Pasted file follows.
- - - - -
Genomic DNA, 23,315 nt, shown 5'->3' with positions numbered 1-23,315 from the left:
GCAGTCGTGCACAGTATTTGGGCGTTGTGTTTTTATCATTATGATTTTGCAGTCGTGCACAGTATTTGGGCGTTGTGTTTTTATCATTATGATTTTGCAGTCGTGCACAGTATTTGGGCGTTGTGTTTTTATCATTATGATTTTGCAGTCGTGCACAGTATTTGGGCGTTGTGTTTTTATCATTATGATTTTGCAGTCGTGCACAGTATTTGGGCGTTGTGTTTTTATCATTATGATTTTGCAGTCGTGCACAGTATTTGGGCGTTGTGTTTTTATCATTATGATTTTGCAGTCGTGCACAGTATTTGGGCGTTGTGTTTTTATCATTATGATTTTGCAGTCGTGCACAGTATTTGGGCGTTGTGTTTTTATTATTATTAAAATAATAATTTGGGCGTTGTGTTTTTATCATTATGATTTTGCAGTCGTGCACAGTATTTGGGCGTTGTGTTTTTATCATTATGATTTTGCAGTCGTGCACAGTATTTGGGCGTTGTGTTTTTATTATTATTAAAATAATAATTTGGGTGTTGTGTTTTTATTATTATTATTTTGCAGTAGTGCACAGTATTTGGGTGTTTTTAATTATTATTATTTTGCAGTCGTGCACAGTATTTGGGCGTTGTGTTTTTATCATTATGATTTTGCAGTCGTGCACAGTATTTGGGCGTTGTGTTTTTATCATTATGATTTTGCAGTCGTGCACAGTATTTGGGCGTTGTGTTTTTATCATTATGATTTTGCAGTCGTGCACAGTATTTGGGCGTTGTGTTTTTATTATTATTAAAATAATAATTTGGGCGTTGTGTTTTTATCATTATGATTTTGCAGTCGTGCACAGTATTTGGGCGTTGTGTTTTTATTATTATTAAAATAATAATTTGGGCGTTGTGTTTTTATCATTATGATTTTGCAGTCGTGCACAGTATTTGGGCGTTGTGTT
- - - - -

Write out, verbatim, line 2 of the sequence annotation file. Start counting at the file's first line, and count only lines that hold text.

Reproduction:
GCAGTCGTGCACAGTATTTGGGCGTTGTGTTTTTATCATTATGATTTTGCAGTCGTGCACAGTATTTGGGCGTTGTGTTTTTATCATTATGATTTTGCAGTCGTGCACAGTATTTGGGCGTTGTGTTTTTATCATTATGATTTTGCAGTCGTGCACAGTATTTGGGCGTTGTGTTTTTATCATTATGATTTTGCAGTCGTGCACAGTATTTGGGCGTTGTGTTTTTATCATTATGATTTTGCAGTCGTGCACAGTATTTGGGCGTTGTGTTTTTATCATTATGATTTTGCAGTCGTGCACAGTATTTGGGCGTTGTGTTTTTATCATTATGATTTTGCAGTCGTGCACAGTATTTGGGCGTTGTGTTTTTATTATTATTAAAATAATAATTTGGGCGTTGTGTTTTTATCATTATGATTTTGCAGTCGTGCACAGTATTTGGGCGTTGTGTTTTTATCATTATGATTTTGCAGTCGTGCACAGTATTTGGGCGTTGTGTTTTTATTATTATTAAAATAATAATTTGGGTGTTGTGTTTTTATTATTATTATTTTGCAGTAGTGCACAGTATTTGGGTGTTTTTAATTATTATTATTTTGCAGTCGTGCACAGTATTTGGGCGTTGTGTTTTTATCATTATGATTTTGCAGTCGTGCACAGTATTTGGGCGTTGTGTTTTTATCATTATGATTTTGCAGTCGTGCACAGTATTTGGGCGTTGTGTTTTTATCATTATGATTTTGCAGTCGTGCACAGTATTTGGGCGTTGTGTTTTTATTATTATTAAAATAATAATTTGGGCGTTGTGTTTTTATCATTATGATTTTGCAGTCGTGCACAGTATTTGGGCGTTGTGTTTTTATTATTATTAAAATAATAATTTGGGCGTTGTGTTTTTATCATTATGATTTTGCAGTCGTGCACAGTATTTGGGCGTTGTGTT